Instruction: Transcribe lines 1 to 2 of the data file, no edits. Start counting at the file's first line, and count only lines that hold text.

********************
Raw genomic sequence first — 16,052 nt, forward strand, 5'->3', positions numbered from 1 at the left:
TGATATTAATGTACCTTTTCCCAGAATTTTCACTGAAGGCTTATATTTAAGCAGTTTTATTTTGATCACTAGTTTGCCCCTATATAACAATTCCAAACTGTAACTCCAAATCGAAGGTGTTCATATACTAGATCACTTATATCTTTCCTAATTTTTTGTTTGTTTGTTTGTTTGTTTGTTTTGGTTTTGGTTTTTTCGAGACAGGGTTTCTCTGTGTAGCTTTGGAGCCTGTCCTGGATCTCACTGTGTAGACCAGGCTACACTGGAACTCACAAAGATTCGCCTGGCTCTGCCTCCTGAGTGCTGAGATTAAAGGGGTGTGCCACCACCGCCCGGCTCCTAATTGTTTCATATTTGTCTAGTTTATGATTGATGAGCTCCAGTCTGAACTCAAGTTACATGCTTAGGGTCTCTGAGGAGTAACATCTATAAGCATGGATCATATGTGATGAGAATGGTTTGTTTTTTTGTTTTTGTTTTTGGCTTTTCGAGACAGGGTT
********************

Raw genomic sequence first — 16,052 nt, forward strand, 5'->3', positions numbered from 1 at the left:
TGATATTAATGTACCTTTTCCCAGAATTTTCACTGAAGGCTTATATTTAAGCAGTTTTATTTTGATCACTAGTTTGCCCCTATATAACAATTCCAAACTGTAACTCCAAATCGAAGGTGTTCATATACTAGATCACTTATATCTTTCCTAATTTTTTGTTTGTTTGTTTGTTTGTTTGTTTTGGTTTTGGTTTTTTCGAGACAGGGTTTCTCTGTGTAGCTTTGGAGCCTGTCCTGGATCTCACTGTGTAGACCAGGCTACACTGGAACTCACAAAGATTCGCCTGGCTCTGCCTCCTGAGTGCTGAGATTAAAGGGGTGTGCCACCACCGCCCGGCTCCTAATTGTTTCATATTTGTCTAGTTTATGATTGATGAGCTCCAGTCTGAACTCAAGTTACATGCTTAGGGTCTCTGAGGAGTAACATCTATAAGCATGGATCATATGTGATGAGAATGGTTTGTTTTTTTGTTTTTGTTTTTGGCTTTTCGAGACAGGGTT